We'll do our best to keep you apprised of the latest developments on the bills we're watching closely. We don't send out action alerts about all of these, in order to help keep things focused. But UFF considers all of these a priority for our attempts to strengthen higher education across the state.
HB 25/SB 1036
This is a bill that edits the process unions use to certify themselves with the state. It requires unions to report the number of employees eligible for membership (the bargaining unit), as well as the number of dues-paying members. Any union whose membership is less than 50% of its bargaining unit will have 1 month to petition for recertification, a process that requires gathering physical signatures from at least 30% of the bargaining unit. You can read the full text here.
Update 25 January 2018: HB 25 passed the House. The next step is SB 1036.
See a letter from the FSU GAU President about this bill and actions to stop SB 1036.
HB 6005 / SB 622 (Guns on Campus)
This bill amends existing concealed carry regulations to allow for concealed carry on college and university campuses, except during athletic events. It is unclear why athletic events have been exempted, but the danger posed to all members of FSU's campus have positioned GAU firmly against this bill. Although the 2 bills are not currently linked on the FL Senate website, they have the same effect. You can read the full text of the Senate Bill here.
SB 80 (Public Records Restrictions)
This bill strips the automatic guarantee that attorneys' fees shall be paid when suing for public records if it is found that a government agency unlawfully withheld those records. Without this guarantee, groups who are unable to afford to pay the sometimes-extreme costs on their own will be unable to secure legal assistance, thus jeopardizing their ability to pursue public records requests successfully. You can read the full text here.
Note: There is another bill, HB 163, that contains similar language, but it retains the important word "shall," instead of SB 80's "may," meaning that attorneys would still be guaranteed payment if the government agencies they sue are found to have acted unlawfully.
Update 3/14/17: SB 80 passed its first committee hearing 8-0.
Update 3/29/17: SB 80 passed its second committee hearing 38-0.
While these bills are of concern to all those in higher education, GAU will not track them as closely, or send out action alerts about them, barring substantial changes. We encourage you to inform yourselves about them, however. Knowledge is power.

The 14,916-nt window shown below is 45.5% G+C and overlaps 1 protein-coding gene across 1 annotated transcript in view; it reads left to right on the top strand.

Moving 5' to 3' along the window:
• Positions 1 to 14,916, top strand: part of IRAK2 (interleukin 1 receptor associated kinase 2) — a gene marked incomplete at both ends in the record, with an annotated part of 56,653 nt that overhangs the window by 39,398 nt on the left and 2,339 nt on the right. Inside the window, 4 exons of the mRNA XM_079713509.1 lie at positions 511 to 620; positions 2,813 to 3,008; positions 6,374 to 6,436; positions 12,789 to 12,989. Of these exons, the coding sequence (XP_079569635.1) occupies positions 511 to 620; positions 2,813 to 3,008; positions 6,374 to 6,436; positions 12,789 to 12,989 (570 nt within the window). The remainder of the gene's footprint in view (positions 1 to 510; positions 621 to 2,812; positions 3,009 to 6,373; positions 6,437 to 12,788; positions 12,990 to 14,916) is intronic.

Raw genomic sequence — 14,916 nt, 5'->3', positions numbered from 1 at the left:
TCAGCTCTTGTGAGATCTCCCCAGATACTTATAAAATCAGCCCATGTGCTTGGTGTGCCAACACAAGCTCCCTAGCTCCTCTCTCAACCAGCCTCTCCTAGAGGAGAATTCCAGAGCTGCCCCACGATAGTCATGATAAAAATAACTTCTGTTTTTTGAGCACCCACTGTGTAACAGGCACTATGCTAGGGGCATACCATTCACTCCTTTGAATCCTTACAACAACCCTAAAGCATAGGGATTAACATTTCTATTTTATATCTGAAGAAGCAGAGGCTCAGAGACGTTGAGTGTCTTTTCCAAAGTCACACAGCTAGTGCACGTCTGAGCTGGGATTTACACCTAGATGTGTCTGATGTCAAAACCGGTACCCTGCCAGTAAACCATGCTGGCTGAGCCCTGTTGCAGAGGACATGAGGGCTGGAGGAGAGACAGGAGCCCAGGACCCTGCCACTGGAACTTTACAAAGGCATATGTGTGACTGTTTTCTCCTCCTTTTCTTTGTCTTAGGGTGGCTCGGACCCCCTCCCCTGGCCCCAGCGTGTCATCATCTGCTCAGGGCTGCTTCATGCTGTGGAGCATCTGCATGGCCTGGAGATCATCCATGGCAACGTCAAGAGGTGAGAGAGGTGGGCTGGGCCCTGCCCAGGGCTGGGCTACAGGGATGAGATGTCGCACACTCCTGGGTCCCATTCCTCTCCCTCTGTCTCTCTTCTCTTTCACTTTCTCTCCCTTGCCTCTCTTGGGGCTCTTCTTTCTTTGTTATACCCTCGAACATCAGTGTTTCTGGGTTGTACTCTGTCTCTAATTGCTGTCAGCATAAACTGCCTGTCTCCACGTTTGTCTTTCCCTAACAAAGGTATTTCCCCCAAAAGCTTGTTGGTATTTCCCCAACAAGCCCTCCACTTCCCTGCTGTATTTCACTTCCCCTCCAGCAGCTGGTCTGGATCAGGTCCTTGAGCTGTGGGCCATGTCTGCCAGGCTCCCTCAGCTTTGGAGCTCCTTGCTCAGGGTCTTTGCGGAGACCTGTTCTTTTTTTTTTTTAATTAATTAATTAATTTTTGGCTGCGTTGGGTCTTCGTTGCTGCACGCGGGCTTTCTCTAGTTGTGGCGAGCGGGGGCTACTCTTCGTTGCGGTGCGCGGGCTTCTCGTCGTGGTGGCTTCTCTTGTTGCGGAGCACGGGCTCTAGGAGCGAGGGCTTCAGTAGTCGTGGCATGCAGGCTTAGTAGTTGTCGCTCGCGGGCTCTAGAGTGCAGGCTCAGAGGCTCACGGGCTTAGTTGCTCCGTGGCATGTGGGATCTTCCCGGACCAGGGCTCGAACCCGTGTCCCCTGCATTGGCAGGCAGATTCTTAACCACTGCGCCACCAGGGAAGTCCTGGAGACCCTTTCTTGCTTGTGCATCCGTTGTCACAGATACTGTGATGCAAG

HB 489 / SB 2 (Higher Education Reforms)
This is a complicated bill with both positive and negative features. It modifies the state university and Florida College System institution performance accountability metrics and standards to promote on-time student graduation; it uses a 4-year timeline instead of the current 6-year timeline. It also establishes more performance-based incentives for the state College system, and increases access to financial aid through a number of measures. UFF's position is to stand opposed to the change in metrics, and to avoid one-size-fits-all performance incentives, which have historically hurt more than they have helped. You can read the full text here.
HB 5 / SB 4 (Recruit & Retain Faculty)
This bill contains a number of provisions meant to increase the prominence of Florida Universities by establishing recruitment programs and creating specific guidelines to improve faculty programs. It also strengthens retirement benefits and recognition efforts. You can read the full text here.
HB 7007 / SB 900 (State Group Insurance Program)
This bill alters the structure of the health insurance offered to state employees, including University staff and faculty. It offers younger, healthier employees cheaper alternatives, which will have the ultimate effect of shifting the burden of costs onto older and sicker employees, while also leading to a rise in the price of medical services and prescription drugs. You can read the full text here.
HB 351 / SB 478 (Executive Search Secrecy)
Records related to the search for presidents, provosts, and deans would become exempt from public records laws, effectively guaranteeing secrecy surrounding these important jobs searches. UFF is opposed to any such secrecy laws, and holds that these searches should not be exempt from Florida's sunshine laws. You can read the full text here.
SB 374 (College Competitiveness)
This bill introduces a number of changes to the state community college system. Perhaps the most notable are its efforts to push two-year completion of degrees at colleges, despite the circumstances of many community college students that force them to take longer. UFF is concerned that these provisions will encourage colleges to exclude those they feel will be unable to complete their degrees in two years, disenfranchising a large number of students seeking an education. You can read the full text here.